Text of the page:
"M. Speaker, while I disagree impeachment is the remedy, I completely share the goal, which is to restore honest and just leadership to our government.
• Our oversight investigations have exposed the egregiously substandard care for recovering soldiers at Walter Reed. We heard about soldiers, still recovering from brain surgery, forced to wander the grounds of Walter Reed to find the outpatient care they needed.
• Congressional oversight has documented unacceptable accounts of political interference by the Bush Administration over sound global warming science. As we face the greatest global environmental, economic, and security challenge this world as ever faced, political appointees with no scientific background were editing scientific research with partisan pens.
• Our probes are uncovering waste, fraud, and abuse associated with the war in Iraq on an unimaginable scale, including pallets of cash- $12 billion in $100 bills- flown from the United States to Iraq and distributed on the back of pick-up trucks.
• And through our oversight and subpoenas, we are vigorously seeking to expose and investigate the peddling of faulty intelligence the Administration presented in their case for war. We must demand to know whether the Administration's active dissemination of bad intelligence was premeditated with the intention of deceiving the American people, or was it reckless and cavalier, done to justify a decision to go to war that had already been made?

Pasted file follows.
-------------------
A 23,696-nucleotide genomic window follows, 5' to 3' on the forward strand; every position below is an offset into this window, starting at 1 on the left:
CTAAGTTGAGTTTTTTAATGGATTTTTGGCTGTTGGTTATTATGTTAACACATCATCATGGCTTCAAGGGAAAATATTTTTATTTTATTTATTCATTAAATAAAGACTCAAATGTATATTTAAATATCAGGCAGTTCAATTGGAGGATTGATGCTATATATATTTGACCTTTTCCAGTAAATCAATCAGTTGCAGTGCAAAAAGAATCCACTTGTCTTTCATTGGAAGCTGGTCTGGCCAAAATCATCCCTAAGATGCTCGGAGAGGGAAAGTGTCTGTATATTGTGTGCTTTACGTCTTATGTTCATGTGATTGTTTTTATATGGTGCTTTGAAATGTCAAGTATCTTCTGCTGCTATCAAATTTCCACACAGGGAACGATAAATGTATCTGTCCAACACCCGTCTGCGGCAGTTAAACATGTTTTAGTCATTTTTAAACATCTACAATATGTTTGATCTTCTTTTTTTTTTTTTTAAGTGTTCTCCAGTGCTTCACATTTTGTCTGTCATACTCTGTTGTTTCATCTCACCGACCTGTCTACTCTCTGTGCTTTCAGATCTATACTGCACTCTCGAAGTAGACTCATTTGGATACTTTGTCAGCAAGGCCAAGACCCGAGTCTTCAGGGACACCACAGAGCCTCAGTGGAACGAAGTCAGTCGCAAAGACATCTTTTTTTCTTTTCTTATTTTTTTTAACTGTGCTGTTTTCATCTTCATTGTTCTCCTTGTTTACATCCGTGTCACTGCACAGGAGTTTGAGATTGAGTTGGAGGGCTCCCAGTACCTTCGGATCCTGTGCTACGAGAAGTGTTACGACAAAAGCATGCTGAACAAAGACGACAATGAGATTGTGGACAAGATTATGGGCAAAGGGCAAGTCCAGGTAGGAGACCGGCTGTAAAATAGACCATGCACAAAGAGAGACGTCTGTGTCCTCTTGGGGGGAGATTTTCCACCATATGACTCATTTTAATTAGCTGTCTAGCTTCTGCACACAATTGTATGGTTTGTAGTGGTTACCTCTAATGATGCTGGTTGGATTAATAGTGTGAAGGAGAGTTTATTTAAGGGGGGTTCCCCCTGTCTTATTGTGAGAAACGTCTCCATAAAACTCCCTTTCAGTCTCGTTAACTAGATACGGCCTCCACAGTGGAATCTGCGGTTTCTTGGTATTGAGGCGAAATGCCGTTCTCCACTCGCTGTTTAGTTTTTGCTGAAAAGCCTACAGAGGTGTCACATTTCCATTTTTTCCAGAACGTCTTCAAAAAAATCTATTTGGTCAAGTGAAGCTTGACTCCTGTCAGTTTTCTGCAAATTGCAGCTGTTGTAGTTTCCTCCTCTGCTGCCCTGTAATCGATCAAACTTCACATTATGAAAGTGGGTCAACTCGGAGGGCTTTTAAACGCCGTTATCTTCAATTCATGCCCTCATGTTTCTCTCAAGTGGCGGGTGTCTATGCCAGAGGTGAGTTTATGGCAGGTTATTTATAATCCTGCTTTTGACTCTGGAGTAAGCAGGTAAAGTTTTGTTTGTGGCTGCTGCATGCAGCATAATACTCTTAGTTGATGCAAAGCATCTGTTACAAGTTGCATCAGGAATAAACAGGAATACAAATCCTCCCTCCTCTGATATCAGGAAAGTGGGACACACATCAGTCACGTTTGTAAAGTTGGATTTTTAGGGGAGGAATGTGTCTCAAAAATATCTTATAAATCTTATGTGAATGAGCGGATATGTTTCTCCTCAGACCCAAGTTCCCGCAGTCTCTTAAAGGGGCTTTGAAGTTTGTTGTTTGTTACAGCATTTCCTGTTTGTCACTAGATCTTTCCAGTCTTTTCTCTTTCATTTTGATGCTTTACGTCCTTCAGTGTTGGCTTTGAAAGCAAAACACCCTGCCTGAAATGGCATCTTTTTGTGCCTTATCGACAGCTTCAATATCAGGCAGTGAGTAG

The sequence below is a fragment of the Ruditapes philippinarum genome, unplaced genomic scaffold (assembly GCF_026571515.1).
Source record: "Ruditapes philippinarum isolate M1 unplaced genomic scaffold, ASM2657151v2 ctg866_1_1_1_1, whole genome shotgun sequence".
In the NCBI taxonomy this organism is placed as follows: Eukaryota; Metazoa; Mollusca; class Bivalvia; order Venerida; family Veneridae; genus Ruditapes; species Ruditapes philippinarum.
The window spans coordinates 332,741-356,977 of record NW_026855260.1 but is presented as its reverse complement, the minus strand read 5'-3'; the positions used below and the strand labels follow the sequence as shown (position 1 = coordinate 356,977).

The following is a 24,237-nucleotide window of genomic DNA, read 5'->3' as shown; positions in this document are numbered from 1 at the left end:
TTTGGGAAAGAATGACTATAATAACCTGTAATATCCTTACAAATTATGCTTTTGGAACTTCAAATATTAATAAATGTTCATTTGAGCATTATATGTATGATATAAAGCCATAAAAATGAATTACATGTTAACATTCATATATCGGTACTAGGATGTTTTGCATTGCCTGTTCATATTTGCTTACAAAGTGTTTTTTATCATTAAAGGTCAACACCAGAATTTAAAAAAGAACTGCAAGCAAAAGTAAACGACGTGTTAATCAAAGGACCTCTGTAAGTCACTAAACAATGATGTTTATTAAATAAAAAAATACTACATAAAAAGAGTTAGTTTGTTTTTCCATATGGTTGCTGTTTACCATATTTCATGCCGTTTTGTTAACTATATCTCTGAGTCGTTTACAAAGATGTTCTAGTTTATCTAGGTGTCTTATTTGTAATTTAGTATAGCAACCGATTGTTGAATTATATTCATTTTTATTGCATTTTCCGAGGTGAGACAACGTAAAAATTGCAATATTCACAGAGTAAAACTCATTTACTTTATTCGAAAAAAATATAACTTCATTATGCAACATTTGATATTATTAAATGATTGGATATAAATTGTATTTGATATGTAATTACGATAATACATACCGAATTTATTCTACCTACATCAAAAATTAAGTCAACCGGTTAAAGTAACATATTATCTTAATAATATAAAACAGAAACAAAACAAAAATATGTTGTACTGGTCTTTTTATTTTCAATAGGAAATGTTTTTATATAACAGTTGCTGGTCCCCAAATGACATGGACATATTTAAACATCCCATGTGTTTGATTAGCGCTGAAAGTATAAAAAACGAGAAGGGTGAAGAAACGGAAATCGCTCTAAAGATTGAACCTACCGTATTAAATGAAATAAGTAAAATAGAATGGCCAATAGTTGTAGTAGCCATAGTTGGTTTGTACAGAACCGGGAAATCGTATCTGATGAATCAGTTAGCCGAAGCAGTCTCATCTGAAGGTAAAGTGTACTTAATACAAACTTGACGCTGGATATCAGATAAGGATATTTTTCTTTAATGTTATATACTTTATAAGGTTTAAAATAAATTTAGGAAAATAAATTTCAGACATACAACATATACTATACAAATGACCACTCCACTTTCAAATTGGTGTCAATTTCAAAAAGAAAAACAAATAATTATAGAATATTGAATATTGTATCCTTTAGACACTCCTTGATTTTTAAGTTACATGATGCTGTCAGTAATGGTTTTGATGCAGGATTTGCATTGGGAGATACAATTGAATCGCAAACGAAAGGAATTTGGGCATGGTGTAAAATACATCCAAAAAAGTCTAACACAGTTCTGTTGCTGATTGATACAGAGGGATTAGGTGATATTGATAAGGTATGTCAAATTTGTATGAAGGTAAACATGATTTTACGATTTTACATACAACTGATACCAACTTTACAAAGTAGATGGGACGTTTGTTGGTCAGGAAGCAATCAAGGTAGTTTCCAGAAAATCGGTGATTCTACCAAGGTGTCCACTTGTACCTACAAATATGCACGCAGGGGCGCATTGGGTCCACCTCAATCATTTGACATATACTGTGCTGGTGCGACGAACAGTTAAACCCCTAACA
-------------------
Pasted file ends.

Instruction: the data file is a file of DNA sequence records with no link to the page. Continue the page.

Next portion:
"At every corner, step by step, Congress is methodically peeling back the layers of deception and deceit, holding this Administration accountable. We must get the facts and follow the facts. And that is exactly what is being done.
"M. Speaker, this pursuit of impeachment has consequences to real lives and real people.
I measure every decision I make here in Congress based on whether it will hasten or delay an end to this war. Nothing illustrates this urgency more than a phone call I received before a recent trip to Iraq. The call was from a mother in the town of Brattleboro who lost her son in this terrible war. She so desired closure over her son's death, that she asked to accompany me to Iraq so she could see where her son had died. It was a stark reminder that there is no greater challenge we face than ending this war.
"I also submit for the record a letter that was read at the Hartland town meeting from Lisa Johnson of Essex Jct. about the death in Iraq of her son Captain Pierre Piche'.
"I am proud of the Vermonters pushing for facts, prodding for accountability, and demanding oversight.
"As I travel around the state, meeting with Vermonters, I also hear a sense of optimism: it is the optimism that comes from Congress restoring the checks and balances that had for too long been lost and an optimism from seeing a Congress finally getting down to making progress with new priorities and a new direction for this country.
"Thank you M. Speaker."